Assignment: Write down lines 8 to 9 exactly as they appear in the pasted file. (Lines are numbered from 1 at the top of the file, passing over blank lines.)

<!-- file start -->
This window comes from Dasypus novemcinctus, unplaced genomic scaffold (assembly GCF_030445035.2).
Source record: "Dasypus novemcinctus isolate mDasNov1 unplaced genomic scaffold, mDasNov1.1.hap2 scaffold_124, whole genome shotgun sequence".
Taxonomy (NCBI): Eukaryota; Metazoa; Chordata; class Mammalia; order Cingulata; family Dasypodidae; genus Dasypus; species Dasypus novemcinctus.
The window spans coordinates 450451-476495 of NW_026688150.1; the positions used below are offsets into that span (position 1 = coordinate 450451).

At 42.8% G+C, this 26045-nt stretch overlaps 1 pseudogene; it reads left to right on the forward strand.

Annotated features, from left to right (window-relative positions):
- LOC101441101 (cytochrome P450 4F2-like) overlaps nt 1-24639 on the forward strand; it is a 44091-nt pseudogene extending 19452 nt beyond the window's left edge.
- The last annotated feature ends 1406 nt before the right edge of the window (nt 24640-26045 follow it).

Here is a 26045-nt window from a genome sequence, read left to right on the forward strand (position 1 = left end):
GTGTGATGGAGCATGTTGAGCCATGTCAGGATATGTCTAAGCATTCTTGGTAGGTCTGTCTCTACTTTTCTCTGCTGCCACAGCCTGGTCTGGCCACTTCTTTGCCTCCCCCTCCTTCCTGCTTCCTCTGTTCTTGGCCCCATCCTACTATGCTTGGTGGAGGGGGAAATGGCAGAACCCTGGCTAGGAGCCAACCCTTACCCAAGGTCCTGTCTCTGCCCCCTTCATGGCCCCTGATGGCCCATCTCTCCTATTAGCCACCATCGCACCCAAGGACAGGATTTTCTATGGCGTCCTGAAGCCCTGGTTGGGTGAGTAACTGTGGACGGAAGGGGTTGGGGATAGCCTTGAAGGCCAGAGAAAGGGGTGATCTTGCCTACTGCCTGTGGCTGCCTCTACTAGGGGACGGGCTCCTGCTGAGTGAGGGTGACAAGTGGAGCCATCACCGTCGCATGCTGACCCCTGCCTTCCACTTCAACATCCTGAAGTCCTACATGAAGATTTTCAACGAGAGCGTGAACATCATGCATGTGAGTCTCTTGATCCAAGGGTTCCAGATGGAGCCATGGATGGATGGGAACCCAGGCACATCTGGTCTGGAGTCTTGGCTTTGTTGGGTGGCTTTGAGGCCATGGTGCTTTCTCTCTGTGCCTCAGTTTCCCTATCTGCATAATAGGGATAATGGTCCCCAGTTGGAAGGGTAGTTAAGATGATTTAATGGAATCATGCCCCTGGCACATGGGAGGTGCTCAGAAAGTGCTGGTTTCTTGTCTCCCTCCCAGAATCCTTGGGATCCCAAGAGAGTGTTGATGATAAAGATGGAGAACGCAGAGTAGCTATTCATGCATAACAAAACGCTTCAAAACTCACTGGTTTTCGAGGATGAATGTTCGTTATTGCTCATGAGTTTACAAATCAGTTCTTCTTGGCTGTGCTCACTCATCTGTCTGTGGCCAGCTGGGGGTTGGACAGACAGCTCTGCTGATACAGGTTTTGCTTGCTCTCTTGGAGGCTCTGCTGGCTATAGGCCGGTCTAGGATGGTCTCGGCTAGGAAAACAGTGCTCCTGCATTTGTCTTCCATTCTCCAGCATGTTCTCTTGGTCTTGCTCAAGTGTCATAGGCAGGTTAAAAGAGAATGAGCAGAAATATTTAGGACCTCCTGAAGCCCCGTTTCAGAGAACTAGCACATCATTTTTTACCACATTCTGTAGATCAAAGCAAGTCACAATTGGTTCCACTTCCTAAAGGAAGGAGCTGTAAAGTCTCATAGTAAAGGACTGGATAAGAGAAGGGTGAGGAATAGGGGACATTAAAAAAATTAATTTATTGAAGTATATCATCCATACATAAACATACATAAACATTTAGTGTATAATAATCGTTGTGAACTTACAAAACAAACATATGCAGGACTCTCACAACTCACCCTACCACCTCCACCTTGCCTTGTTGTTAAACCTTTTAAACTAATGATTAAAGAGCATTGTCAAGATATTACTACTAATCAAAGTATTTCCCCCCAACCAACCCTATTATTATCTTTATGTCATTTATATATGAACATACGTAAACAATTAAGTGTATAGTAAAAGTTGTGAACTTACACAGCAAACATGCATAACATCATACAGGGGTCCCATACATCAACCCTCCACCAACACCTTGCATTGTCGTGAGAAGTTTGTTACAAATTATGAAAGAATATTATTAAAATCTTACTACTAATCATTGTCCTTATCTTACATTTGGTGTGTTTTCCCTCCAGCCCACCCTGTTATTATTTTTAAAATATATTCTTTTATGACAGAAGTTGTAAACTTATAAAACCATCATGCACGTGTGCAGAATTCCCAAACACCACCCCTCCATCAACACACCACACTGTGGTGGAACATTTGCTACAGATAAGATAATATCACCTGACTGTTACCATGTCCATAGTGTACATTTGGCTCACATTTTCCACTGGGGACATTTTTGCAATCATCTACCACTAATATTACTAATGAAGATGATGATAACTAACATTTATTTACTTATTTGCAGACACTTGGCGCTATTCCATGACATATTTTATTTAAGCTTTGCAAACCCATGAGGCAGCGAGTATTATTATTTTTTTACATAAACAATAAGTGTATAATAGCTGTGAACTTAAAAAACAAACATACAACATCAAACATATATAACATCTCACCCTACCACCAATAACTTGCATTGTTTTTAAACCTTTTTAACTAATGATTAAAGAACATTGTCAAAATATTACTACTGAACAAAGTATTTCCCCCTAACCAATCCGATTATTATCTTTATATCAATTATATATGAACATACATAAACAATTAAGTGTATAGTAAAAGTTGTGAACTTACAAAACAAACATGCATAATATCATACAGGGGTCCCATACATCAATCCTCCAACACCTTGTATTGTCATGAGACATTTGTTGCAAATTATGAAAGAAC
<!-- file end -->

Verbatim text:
- The last annotated feature ends 1406 nt before the right edge of the window (nt 24640-26045 follow it).

Here is a 26045-nt window from a genome sequence, read left to right on the forward strand (position 1 = left end):